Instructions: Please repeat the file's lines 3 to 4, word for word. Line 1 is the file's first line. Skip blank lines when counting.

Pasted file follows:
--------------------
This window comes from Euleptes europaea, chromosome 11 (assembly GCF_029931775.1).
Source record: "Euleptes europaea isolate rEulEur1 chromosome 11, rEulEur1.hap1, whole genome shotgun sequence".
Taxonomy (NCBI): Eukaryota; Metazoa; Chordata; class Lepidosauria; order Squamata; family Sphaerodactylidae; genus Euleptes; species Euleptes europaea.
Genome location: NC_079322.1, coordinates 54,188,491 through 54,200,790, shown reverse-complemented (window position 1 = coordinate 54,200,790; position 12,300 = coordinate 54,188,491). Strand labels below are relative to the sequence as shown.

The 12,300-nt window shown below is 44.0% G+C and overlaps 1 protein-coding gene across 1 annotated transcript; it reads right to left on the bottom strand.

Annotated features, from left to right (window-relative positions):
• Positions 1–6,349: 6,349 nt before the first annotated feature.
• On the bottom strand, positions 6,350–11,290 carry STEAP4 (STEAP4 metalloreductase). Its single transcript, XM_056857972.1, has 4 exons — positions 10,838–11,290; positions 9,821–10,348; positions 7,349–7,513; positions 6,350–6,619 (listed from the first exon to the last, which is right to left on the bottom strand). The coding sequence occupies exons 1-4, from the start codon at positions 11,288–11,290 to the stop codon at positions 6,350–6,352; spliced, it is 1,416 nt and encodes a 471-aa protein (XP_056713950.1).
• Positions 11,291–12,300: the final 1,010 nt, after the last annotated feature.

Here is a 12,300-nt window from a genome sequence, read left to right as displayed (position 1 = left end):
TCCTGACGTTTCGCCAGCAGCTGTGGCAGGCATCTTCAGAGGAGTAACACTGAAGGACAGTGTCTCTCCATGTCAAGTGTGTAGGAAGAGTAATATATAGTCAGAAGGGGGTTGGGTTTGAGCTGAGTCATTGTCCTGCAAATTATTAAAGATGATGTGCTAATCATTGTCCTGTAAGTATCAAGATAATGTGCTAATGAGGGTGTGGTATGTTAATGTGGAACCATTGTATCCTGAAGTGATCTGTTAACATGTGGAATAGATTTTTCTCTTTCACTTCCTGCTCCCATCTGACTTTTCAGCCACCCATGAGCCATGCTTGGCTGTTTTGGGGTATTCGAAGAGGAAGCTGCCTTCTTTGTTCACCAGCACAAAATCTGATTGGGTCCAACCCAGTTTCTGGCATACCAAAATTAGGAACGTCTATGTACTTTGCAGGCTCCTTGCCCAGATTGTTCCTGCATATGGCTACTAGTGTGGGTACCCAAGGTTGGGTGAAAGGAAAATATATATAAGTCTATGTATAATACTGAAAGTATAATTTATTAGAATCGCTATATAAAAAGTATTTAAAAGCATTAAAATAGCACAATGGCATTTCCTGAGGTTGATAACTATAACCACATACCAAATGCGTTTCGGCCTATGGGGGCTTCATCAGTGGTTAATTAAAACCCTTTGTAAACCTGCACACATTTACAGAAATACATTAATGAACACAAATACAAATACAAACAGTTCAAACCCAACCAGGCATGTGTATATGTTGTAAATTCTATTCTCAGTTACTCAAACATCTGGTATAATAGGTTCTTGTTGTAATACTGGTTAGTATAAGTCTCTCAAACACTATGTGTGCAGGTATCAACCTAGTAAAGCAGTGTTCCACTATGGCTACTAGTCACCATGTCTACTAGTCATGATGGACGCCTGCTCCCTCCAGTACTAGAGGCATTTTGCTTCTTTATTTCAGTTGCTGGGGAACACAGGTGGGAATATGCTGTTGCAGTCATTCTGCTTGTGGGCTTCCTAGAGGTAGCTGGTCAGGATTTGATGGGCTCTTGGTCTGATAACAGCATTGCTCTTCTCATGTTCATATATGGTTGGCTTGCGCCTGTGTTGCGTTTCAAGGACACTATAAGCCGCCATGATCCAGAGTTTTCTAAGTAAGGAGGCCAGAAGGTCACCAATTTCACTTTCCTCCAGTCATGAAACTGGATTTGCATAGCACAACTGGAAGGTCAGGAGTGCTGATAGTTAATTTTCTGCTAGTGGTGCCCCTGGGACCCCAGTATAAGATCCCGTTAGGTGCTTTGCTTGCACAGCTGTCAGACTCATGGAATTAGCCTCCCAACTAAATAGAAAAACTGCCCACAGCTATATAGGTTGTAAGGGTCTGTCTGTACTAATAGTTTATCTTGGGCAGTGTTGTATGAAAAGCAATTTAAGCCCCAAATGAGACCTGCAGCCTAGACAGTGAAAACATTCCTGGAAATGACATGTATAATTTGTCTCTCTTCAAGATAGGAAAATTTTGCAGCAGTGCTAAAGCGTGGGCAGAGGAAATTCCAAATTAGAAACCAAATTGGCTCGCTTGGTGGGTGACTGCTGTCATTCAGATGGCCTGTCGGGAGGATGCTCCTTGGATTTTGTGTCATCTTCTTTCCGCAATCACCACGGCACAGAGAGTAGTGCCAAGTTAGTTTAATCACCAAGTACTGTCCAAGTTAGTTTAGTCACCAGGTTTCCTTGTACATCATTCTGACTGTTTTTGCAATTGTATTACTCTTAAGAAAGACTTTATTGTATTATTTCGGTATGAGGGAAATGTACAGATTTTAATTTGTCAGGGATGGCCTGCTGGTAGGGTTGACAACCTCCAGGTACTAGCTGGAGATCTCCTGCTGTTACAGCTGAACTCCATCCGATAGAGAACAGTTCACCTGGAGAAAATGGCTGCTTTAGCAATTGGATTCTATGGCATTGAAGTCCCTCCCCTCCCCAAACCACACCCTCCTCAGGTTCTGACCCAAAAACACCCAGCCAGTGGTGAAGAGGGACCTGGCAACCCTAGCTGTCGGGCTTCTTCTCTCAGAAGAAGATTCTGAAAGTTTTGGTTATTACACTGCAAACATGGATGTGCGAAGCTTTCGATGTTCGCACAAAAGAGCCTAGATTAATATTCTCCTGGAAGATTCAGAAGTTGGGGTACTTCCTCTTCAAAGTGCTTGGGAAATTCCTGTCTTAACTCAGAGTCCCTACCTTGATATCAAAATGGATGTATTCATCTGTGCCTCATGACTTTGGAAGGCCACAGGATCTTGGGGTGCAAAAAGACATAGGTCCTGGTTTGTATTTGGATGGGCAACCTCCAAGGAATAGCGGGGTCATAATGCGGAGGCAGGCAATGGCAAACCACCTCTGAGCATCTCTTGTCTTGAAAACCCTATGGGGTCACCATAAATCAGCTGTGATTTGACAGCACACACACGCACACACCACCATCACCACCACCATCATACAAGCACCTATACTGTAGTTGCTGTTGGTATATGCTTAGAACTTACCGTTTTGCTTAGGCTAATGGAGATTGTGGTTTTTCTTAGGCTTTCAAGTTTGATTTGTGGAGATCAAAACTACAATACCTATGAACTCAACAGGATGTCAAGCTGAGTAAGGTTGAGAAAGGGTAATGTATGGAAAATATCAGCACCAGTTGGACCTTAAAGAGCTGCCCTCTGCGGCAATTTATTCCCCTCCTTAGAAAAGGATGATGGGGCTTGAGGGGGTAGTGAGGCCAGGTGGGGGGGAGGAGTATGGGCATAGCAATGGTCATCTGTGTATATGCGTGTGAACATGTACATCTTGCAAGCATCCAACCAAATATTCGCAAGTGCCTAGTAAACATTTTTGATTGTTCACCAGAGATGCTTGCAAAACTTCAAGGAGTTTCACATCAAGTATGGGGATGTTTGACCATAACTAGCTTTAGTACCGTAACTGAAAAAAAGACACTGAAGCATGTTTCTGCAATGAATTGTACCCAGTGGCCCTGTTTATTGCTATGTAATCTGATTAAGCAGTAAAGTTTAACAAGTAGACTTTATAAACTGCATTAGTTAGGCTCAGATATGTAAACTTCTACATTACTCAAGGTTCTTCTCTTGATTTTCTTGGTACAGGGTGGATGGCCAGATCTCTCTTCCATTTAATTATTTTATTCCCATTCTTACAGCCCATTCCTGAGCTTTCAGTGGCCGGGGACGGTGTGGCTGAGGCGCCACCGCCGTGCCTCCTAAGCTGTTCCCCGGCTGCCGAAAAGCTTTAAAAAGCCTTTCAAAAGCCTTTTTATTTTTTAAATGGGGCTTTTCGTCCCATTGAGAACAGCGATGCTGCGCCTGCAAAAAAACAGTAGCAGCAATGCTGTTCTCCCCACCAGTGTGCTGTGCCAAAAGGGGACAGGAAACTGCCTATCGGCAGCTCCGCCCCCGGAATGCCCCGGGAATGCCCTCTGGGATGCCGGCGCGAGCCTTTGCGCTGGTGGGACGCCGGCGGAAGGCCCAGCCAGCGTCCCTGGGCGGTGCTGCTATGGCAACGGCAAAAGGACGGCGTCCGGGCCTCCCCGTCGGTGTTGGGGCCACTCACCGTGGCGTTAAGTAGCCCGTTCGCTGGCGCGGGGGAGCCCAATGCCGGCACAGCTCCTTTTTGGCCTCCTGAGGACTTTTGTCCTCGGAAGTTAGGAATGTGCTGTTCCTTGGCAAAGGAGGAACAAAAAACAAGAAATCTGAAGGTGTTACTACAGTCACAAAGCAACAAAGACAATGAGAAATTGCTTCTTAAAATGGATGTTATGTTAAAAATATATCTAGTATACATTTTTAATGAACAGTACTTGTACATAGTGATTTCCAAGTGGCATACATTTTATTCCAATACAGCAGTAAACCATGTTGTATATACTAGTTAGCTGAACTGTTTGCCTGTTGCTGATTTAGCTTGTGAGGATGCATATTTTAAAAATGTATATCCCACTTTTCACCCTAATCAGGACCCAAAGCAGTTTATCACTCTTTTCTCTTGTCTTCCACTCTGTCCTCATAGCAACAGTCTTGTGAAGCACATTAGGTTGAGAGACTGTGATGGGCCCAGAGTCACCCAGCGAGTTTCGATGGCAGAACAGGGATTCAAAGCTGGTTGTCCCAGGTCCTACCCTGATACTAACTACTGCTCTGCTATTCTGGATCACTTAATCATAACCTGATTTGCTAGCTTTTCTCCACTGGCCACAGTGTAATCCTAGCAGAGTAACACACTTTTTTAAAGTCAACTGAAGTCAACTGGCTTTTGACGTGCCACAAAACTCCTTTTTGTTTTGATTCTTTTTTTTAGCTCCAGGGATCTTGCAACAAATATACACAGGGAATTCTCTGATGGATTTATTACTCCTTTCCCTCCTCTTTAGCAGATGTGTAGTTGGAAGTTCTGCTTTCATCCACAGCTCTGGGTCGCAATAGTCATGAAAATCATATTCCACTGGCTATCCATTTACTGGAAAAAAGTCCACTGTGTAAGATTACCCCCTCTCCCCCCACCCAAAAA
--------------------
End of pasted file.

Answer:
Taxonomy (NCBI): Eukaryota; Metazoa; Chordata; class Lepidosauria; order Squamata; family Sphaerodactylidae; genus Euleptes; species Euleptes europaea.
Genome location: NC_079322.1, coordinates 54,188,491 through 54,200,790, shown reverse-complemented (window position 1 = coordinate 54,200,790; position 12,300 = coordinate 54,188,491). Strand labels below are relative to the sequence as shown.